Once again thanks to all.
 

Pete Effamy

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I have to agree with what @jbtsax has said - there's an artificial dichotomy between classical and jazz. The 'classical' syllabuses provide grounding in technique and it's structured. Jazz is just an additional genre...
I can’t disagree with you as far as strings go but most of your points seem to be string focused. I’m a sax and clarinet player. You just put air into the horn in a completely different way with classical and jazz, it’s not just changing inflections and accents. Most classical players use diaphragm vibrato and jazz uses jaw (and also adds diaphragm particularly on ballads for that modern pulsating in-time subdivision of the beat. These are different techniques, otherwise my old clarinet prof with all his ability would be an ace jazzer too.
 

JayeNM

Formerly JayePDX
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I can’t disagree with you as far as strings go but most of your points seem to be string focused. I’m a sax and clarinet player. You just put air into the horn in a completely different way with classical and jazz, it’s not just changing inflections and accents. Most classical players use diaphragm vibrato and jazz uses jaw (and also adds diaphragm particularly on ballads for that modern pulsating in-time subdivision of the beat. These are different techniques, otherwise my old clarinet prof with all his ability would be an ace jazzer too.
This is very true...which is why characterizing the playing of Jazz (or any other genre) as just 'switching hats' isn't quite accurate. It is more than simply a matter of "ok so now I am playing THIS genre, so I gotta phrase like this and open up my Jazz bag of tricks".

This is why it isn't unusual when someone who is primarily a classical player sits in a jazz chair (say, for example, occupying a chair in a big band), many others in the band will quickly recognize "that guy/gal plays mostly legit , don't they ?"
 

Pete Effamy

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This is very true...which is why characterizing the playing of Jazz (or any other genre) as just 'switching hats' isn't quite accurate. It is more than simply a matter of "ok so now I am playing THIS genre, so I gotta phrase like this and open up my Jazz bag of tricks".

This is why it isn't unusual when someone who is primarily a classical player sits in a jazz chair (say, for example, occupying a chair in a big band), many others in the band will quickly recognize "that guy/gal plays mostly legit , don't they ?"
Yep.
 

jbtsax

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I can’t disagree with you as far as strings go but most of your points seem to be string focused. I’m a sax and clarinet player. You just put air into the horn in a completely different way with classical and jazz, it’s not just changing inflections and accents. Most classical players use diaphragm vibrato and jazz uses jaw (and also adds diaphragm particularly on ballads for that modern pulsating in-time subdivision of the beat. These are different techniques, otherwise my old clarinet prof with all his ability would be an ace jazzer too.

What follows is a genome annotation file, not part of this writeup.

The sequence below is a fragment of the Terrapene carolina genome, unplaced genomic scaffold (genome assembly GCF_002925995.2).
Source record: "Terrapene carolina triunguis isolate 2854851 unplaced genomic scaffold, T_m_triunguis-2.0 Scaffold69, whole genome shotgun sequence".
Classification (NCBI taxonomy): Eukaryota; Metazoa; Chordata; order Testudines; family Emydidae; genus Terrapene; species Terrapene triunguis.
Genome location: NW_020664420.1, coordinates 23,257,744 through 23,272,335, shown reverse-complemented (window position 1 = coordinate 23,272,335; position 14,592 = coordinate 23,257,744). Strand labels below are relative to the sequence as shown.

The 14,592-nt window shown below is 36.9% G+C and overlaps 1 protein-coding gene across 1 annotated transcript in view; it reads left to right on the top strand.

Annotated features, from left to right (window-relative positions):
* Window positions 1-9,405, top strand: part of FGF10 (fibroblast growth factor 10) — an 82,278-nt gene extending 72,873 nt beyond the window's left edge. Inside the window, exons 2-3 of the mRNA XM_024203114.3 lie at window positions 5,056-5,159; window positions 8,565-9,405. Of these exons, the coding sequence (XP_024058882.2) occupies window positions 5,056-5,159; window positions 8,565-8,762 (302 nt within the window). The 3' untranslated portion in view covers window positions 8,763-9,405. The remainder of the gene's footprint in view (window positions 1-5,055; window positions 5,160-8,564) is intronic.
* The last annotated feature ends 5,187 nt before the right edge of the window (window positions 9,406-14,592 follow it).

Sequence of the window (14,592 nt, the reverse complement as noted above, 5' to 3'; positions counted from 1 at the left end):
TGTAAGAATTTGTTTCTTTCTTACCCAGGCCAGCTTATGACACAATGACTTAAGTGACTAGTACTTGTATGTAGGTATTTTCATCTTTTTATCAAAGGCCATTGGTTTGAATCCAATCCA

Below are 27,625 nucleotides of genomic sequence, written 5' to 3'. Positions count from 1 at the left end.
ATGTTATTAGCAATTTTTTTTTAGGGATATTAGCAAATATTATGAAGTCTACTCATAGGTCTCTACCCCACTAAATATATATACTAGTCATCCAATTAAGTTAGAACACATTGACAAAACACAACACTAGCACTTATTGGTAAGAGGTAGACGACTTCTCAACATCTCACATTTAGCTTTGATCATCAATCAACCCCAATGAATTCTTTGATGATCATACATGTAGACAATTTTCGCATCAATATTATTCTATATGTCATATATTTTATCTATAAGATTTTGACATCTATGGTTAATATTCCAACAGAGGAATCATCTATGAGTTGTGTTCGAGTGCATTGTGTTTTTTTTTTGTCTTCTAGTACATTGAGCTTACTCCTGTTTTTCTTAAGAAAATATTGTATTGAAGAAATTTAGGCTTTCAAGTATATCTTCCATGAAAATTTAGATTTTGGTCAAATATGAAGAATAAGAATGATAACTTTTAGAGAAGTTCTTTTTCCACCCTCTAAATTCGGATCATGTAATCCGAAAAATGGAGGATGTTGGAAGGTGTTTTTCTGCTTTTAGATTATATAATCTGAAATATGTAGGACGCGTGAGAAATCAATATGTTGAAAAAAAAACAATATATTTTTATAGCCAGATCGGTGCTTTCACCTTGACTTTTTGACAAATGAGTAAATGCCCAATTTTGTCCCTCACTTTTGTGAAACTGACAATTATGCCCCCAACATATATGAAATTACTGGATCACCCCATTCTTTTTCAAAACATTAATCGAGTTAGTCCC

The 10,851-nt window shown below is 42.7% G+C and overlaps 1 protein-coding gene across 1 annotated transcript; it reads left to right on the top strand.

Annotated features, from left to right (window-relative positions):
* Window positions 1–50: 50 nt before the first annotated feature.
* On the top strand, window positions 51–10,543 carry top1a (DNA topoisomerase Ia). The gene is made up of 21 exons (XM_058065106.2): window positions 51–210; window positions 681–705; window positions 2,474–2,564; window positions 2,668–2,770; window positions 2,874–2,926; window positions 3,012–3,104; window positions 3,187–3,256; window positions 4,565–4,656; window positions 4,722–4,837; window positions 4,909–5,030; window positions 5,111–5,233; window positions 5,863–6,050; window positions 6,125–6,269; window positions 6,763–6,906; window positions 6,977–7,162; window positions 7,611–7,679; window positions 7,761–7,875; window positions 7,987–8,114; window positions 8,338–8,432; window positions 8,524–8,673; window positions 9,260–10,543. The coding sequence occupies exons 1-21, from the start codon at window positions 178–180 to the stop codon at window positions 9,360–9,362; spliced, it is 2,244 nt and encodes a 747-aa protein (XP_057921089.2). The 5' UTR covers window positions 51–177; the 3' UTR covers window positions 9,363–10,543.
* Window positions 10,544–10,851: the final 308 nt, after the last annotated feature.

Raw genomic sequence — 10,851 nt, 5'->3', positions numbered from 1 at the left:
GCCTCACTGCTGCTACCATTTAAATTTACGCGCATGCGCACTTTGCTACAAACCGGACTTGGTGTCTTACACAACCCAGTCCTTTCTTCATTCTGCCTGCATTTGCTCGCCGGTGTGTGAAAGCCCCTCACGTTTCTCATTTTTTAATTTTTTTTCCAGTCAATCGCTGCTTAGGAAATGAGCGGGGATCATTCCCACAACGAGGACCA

In my experience the vast majority of classical saxophonists use the jaw/lip vibrato. One of the main differences in the two styles is that in classical playing (at least "old school") the vibrato is continuous or used primarily on longer notes. In jazz saxophone playing the placement and duration of vibrato varies from player to player. I have heard that jazz instrumentalists try to mimic the vibrato used by jazz vocalists.

I would be interested to know which classical saxophonists are known to use air pulse/diaphragm vibrato such as used on flute and double reeds.
 

Pete Effamy

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In my experience the vast majority of classical saxophonists use the jaw/lip vibrato. One of the main differences in the two styles is that in classical playing (at least "old school") the vibrato is continuous or used primarily on longer notes. In jazz saxophone playing the placement and duration of vibrato varies from player to player. I have heard that jazz instrumentalists try to mimic the vibrato used by jazz vocalists.

I would be interested to know which classical saxophonists are known to use air pulse/diaphragm vibrato such as used on flute and double reeds.
Ah, my experience is vice verse, as diaphragm Vibrato is ‘gentler’, though this doesn’t necessarily hold weight as jaw can be gentle too.

The only thing that doesn’t work is always using diaphragm vibrato for jazz as it can’t be wide or fast enough when needed (but I’m preaching to the converted here).